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The winning athlete gets the sales

Scott Tong Aug 22, 2008
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The winning athlete gets the sales

Scott Tong Aug 22, 2008
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Stacey Vanek-Smith: Chocoholics better start saving. Last week Hershey’s said it was raising prices. Now Mars is following suit. The cost of M&Ms, Snickers and the like will jump more than 10 percent. All told, it’s a sweet week for the candy-maker. Mars is very satisfied with the results of its Olympic ad campaign for Snickers. Snickers has been available in China for about 15 years. But it hadn’t really taken off. Then the candy bar became the official chocolate of the Olympic Games. Chinese sales have jumped 75 percent.

It’s just too bad sneakers aren’t seeing that Snickers effect. Adidas is the official shoe of the Olympic games, but Puma is getting all the traction. That’s thanks to the success of a Jamaican sprinter, as Marketplace’s Scott Tong explains.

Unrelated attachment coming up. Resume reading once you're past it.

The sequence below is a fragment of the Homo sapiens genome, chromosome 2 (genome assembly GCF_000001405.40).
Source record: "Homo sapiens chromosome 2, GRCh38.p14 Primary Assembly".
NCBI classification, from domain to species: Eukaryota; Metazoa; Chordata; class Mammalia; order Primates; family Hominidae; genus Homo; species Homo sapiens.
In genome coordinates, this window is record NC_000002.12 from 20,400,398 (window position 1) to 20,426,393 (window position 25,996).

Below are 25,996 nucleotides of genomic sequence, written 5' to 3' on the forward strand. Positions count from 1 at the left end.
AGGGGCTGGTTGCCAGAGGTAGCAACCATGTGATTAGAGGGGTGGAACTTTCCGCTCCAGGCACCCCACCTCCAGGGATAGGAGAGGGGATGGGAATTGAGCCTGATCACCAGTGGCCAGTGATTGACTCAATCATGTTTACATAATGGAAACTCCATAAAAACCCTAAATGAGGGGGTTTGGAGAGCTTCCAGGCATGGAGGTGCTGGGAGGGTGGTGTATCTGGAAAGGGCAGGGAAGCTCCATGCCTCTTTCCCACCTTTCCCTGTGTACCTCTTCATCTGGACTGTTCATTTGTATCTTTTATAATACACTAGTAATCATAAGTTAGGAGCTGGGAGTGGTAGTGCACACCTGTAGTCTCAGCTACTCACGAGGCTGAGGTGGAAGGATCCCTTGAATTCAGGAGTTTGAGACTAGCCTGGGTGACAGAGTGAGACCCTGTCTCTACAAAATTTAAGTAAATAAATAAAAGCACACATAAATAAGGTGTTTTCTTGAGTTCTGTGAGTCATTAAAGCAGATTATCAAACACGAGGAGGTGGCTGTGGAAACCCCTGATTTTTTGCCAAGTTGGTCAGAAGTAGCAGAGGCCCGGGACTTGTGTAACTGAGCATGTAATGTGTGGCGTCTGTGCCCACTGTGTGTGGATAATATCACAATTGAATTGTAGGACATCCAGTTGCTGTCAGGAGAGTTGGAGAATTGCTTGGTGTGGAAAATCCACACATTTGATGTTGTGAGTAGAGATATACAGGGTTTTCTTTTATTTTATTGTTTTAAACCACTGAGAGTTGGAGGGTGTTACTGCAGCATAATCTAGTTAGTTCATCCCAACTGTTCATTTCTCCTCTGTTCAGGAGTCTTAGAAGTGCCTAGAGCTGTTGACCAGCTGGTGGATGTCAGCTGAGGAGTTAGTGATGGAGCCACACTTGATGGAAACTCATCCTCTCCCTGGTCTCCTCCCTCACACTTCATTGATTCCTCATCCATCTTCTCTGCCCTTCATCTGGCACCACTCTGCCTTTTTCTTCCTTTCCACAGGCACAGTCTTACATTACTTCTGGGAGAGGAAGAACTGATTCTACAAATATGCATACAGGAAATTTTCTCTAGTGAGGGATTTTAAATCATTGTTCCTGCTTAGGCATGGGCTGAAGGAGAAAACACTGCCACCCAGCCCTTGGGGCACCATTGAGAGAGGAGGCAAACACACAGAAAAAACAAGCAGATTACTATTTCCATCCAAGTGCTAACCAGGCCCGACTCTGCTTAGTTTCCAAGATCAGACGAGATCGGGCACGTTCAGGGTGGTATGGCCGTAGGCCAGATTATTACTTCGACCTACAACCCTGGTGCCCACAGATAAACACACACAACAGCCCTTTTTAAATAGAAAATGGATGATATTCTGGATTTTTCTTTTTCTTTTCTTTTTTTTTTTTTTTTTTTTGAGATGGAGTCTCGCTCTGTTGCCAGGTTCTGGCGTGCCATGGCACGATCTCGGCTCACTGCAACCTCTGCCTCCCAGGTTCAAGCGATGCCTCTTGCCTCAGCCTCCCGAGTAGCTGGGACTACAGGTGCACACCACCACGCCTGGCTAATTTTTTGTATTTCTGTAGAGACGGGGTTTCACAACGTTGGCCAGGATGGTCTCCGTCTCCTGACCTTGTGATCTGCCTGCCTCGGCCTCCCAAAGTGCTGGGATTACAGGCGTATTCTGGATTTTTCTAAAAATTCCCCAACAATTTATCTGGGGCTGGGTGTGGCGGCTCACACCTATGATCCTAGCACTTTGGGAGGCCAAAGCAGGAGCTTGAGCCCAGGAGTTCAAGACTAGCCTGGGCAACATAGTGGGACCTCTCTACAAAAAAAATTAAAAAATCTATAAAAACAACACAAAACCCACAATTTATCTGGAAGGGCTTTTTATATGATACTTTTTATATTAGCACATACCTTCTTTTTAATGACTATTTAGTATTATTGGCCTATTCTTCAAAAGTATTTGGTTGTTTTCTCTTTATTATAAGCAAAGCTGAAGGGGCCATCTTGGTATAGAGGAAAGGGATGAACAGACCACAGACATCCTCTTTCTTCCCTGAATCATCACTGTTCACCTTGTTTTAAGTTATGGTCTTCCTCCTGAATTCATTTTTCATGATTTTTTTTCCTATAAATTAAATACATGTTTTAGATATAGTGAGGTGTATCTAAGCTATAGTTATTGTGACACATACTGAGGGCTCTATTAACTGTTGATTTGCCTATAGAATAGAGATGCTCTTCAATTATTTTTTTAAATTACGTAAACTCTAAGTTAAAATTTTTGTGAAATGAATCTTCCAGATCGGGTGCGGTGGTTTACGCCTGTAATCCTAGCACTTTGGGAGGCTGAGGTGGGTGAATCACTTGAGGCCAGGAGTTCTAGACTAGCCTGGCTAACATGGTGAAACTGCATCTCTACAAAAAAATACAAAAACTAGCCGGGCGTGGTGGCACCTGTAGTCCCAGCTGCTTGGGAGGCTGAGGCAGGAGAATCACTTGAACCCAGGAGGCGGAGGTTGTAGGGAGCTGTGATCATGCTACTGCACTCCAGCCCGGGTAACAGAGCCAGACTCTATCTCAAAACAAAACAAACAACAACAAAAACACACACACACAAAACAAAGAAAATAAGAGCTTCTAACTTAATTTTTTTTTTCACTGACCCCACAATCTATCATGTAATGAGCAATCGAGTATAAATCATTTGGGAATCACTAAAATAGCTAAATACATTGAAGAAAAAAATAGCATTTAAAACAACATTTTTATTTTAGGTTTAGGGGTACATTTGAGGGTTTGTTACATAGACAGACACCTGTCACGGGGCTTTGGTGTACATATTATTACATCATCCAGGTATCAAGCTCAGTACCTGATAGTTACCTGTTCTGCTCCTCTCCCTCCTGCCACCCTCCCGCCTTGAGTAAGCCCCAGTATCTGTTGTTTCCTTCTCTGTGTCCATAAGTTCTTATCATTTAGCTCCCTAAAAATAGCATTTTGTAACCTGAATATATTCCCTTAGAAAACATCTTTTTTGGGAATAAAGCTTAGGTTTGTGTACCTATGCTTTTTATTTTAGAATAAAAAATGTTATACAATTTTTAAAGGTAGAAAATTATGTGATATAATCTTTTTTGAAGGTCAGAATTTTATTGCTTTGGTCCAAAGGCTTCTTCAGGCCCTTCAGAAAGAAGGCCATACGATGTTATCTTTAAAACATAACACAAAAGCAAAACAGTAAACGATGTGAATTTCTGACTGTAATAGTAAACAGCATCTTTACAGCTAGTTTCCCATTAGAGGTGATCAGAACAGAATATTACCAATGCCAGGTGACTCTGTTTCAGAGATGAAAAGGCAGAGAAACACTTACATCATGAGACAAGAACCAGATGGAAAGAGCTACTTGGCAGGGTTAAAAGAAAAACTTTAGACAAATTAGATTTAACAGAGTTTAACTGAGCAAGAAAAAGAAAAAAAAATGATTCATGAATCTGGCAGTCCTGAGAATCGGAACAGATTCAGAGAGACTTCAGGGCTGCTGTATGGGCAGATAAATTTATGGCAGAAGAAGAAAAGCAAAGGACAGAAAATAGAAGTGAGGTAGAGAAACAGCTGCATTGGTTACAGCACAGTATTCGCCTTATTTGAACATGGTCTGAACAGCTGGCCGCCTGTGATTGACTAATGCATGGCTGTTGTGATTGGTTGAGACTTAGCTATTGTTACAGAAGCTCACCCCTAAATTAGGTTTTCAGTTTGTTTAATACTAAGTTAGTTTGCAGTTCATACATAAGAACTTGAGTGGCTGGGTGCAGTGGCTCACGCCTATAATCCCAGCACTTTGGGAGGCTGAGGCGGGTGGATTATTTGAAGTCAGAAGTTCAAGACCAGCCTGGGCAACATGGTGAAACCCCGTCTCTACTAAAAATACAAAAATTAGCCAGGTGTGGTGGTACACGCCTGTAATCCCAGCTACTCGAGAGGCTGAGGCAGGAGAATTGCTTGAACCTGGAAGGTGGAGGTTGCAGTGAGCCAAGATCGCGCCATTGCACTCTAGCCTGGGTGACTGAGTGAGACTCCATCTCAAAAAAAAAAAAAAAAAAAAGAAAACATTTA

Scott Tong: One hour. That’s how quickly Puma’s Usain Bolt shoe sold out in Beijing yesterday. It’s the same shoe Bolt held up and kissed before the TV cameras after winning the gold medal.

The Jamaican showboater plays well to Chinese fans — and to Puma’s image, says brand consultant Mary Bergstrom.

Mary Bergstrom: Puma is perceived largely in china as a niche, styly brand. So having a Jamaican sprinter be a representative of your brand actually fits in quite well.

Puma’s coup is the second for an upstart shoe company in the Beijing Games. On opening night, Chinese Olympic legend Li Ning lit the flame. He founded an up-and coming Chinese sneaker company.

All this undercuts Adidas, which paid more than $100 million to be an official sponsor. Adidas also bet on the wrong sprinter — American Tyson Gay goes home with no medals. Nike, meanwhile, rushed out a special edition track spike for Chinese hurdler Liu Xiang. He pulled out injured.

In Beijing, I’m Scott Tong for Marketplace.

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